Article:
The mine was the largest non-aid revenue stream of the Government of Papua New Guinea from the nation’s independence in 1975 to the mine’s closure.

In fact, as a devoted Papua New Guinean, I upkeep the distasteful action that is done by the BRA, regardless of any interpolation they have done.

They have the human rights to fight for they own interest and so for their families.

They also claimed that Bougainville Copper had set up a system of apartheid on the island, with one set of facilities for white workers, and one set for the locals.

They accused Bougainville Copper Ltd of being responsible for poisoning the entire length of the Jaba River, and causing birth defects, as well as the extinction of the flying fox on the island.

We all have human rights based on integration.

In fact, the BRA will not be formed if our government does what that needs to be done right, at least puts a hand to show its concern but rather they are ignorant.

What they need is justice.

Thanks for the insight, mate. It surely shows how the PNGDF and the BRA fought each other and how the revolution began.

And coming from someone who has see the events that occurred. It is our history and will be remembered.

Leonard, well written. Possibly some insight as to why it went off the rails.

It seems all was based on reaction thinking and therefore when the goal is secured there is no actual way forward planned or even a common cause for the future.

That then brings about the splintering and what was once cameraderie can often then become bitter bloody feuds as happens all to often across the region.

Quess what, there was a recent march in Buka led by the ex combatants (top brass of BRA and resistance) seeking review on the Peace Agreement amongst other issues.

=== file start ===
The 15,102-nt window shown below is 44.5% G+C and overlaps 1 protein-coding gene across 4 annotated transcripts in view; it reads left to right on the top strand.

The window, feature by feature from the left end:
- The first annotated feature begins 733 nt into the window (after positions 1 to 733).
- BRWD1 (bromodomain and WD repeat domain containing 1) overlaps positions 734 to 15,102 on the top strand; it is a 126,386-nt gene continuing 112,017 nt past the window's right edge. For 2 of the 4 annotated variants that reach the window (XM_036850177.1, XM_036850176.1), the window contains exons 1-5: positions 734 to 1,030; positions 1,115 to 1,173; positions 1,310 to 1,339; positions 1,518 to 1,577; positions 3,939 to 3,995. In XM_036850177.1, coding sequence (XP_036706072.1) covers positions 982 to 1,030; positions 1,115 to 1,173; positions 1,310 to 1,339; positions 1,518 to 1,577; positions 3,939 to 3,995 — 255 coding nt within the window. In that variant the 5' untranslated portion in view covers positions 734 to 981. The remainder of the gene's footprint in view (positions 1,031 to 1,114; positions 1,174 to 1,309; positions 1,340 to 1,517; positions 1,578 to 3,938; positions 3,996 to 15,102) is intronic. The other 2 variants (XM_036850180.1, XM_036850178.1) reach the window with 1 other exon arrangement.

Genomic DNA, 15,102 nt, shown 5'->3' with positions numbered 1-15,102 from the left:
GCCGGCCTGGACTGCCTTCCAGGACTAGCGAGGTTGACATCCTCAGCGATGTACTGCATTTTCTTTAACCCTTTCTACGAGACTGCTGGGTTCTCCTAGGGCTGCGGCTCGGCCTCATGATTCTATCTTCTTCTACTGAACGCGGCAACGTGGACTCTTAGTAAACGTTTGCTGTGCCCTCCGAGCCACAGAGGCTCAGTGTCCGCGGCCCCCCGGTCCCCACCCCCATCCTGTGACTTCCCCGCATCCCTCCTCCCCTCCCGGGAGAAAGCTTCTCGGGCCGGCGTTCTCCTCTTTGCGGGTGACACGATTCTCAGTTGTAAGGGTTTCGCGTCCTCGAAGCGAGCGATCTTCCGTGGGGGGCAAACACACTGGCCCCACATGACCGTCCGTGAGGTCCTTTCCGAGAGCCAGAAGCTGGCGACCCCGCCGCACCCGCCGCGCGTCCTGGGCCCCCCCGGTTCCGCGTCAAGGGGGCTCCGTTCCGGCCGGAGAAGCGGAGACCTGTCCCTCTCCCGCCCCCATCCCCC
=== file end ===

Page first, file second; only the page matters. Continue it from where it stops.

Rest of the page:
From the onset this is a positive move, but why did it take this long for us to come up with initiative?

There are underlying issues that need to be taken into account as well. Have these group leaders reconciled their past with the civil populace? Can they reveal to their loyal troops how much wealth they have acquired in their reign?

There is no time to waste here, i.e., Mr Kauona, where are the benefits from the Canada deal? Just food for thought, the well that supplied the manna must be drying up.

Leonard, you have a broad mindset and have raised the very issues that seem to be swept under the carpet in the high offices.

Bougainville seem to be stable but the undercurrent cannot be underestimated. We are sitting on a timebomb or monster we created. Mi nap lo hia, nogut oli kolim me suspect gen

This is certainly a developing story. Whiteskin, redskin and blackskin appear to be at fault to some various extent.

White and black could not get together without red. CRA wanted to give, Bougainville wanted to receive, PNG politicians could not organise to renegotiate the agreement for 21 years.

The most important message to come out of Bougainville is that if we wish to live together we have to talk together with a good will.